Clay Culture: Ceramic Growlers

1 Smoothneck growlette with leash, 8.5 in. (22 cm) in height, slip-cast stoneware, satin gray glaze, leather strap by Walnut Studiolo.

As ceramic artists, we put extra value on handmade objects and their makers. And for most of us, this is true in all aspects of our lives. We like to support local economies, use local resources, and eat locally grown food. And many of us even like to drink locally made beer. The Portland Growler Company, in Portland, Oregon, is supplying handmade ceramic growlers for beer enthusiasts. Don’t live in Portland? Don’t worry; these bottles can be shipped to your doorstep and taken to your local brewery no matter where you live.

Benefits of Ceramic Growlers

When starting out, one of the company’s challenges was to get beer drinkers to switch from glass to ceramic growlers. There are several benefits of using a ceramic growler over a glass growler. For one, ceramic is a natural insulator, and the Portland Growler Company’s bottles are cast thick to provide even better insulation. The company and many of their clients claim that once removed from the refrigerator their beer stays cold for a few hours. Another benefit to having a ceramic growler is that clay blocks out light, therefore preventing your beer from becoming skunked. Their growlers have a wide mouth and therefore are easier to clean than typical glass growlers. A porcelain flip-top lid and rubber gasket is used to seal their growler’s wide mouths, which keeps in carbonation longer than a screw top lid.

2–4 Dan Shepard trims and bevels the mouth of a growler and attaches a handle.

Getting Started

The history behind the Portland Growler Company starts with Brett Binford and Chris Lyon who are the founders of Mudshark Studios (the company that makes the growlers) and partial owners of the Portland Growler Company. Mudshark Studios offers mold-making and modeling services, along with the production and manufacturing of ceramic objects. Although Mudshark Studios is successful, Binford and Lyon wanted to engage their employees to design and sell a product of their own. In the summer of 2010, after brainstorming a number of different ideas, Binford, Lyon, Paul Christensen, Jonathan Langston, Seth Nickerson, Craig Ritchie, and Nick Vietor, decided the growler was the most satisfying design idea to pursue, especially since Portland is known for its microbreweries. With the decision made, they formed the Portland Growler Company.

Sprocket growler, 11 in. (28 cm) in height, slip-cast stoneware, gloss blue glaze.


The Portland Growler Company’s marketing manager, Nicole Curcio explained how the exact form for the growlers came about, “Once they decided to produce growlers, each founding member brought ideas to the table and they critiqued the pros and cons of each design. . . . They already saw the challenge of asking the beer drinkers to make the switch from familiar glass growlers to clay growlers, so they wanted to work within a design that was functional but historically significant and recognizable. The familiar shape that inspired the growlers you see us making today was an old whiskey jug. . . . The next steps in development involved wheel throwing and lathe turning prototypes. These were used to test the effects of subtle line alterations. Through months of deliberation and compromise, the founders finally arrived on a design they could all proudly stand behind.”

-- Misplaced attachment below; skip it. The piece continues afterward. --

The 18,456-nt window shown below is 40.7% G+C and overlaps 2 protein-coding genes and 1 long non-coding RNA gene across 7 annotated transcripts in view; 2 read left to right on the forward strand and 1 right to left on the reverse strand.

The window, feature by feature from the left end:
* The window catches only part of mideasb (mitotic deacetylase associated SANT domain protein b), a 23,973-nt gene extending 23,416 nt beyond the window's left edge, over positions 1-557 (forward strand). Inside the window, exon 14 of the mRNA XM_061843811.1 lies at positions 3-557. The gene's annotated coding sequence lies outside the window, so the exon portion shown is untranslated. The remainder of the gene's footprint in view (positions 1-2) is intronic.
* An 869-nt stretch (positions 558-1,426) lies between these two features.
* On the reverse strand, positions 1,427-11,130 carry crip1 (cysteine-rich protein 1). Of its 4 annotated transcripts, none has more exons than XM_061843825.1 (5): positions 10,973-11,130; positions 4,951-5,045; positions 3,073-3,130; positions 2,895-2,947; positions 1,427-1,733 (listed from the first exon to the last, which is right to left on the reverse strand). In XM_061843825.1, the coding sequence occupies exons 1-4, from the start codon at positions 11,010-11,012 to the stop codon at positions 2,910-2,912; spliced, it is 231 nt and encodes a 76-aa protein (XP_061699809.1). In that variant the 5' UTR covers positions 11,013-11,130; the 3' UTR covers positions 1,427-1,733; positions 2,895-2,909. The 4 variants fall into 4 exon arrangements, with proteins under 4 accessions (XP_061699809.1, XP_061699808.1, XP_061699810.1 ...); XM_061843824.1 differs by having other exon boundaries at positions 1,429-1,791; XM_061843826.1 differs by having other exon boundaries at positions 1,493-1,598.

Maker’s Mark

The growlers are cast in plaster molds. After coming out of the mold, each growler’s neck is trimmed on the potter’s wheel to round and bevel the edge of the lip to get the greatest amount of surface area touching the gasket, which creates a tighter seal.

The individuals who actually make the bottles each have a stamp with their initials and whoever does the finishing touches (trimming the neck, attaching the handle, and cleaning up the bottom before applying the logo) also stamps their initials into the bottom of the vessel, each bottle has these two maker’s marks.

6 Cooper Jeppesen using the potters wheel to trim the growlers neck.

7 Cooper Jeppesens makers mark on the bottom of a growler.

Sales and Marketing

Although the growler can be used to hold any beverage, the company’s main target audience is beer enthusiasts. These enthusiasts, who range from individuals to breweries, purchase several thousand growlers every year. Since it started in 2010, year after year the Portland Growler Company has more than doubled the previous year’s sales.

When asked about their marketing strategy, Curcio states, “Our marketing strategy is very much about community. We want to engage with people who make things, and the people who appreciate the things we’re making.” This focus is evident on the blog section of the Portland Growler Company’s website; each maker has a profile that features an image of that person working and a series of fun questions and answers to read. “There’s been a resurgence in small businesses and artists producing handcrafted goods all over the country, but we are lucky to be part of a really concentrated group of makers here in Portland. . . . the obvious niche target is craft beer enthusiasts, but we believe our total audience is much broader. We see opportunity in the decor and entertaining markets, as well. A growler full of craft beer is a much nicer hostess gift than a six pack. It’s reusable (no bottle waste), it’s classy, and it can be filled with any beverage: coffee, tea, wine, cocktails, or water.”

For more information on the Portland Growler Company and to learn more about the people who make the growlers, visit

To learn more about Mudshark Studios, check out

Photos courtesy of Portland Growler Company.


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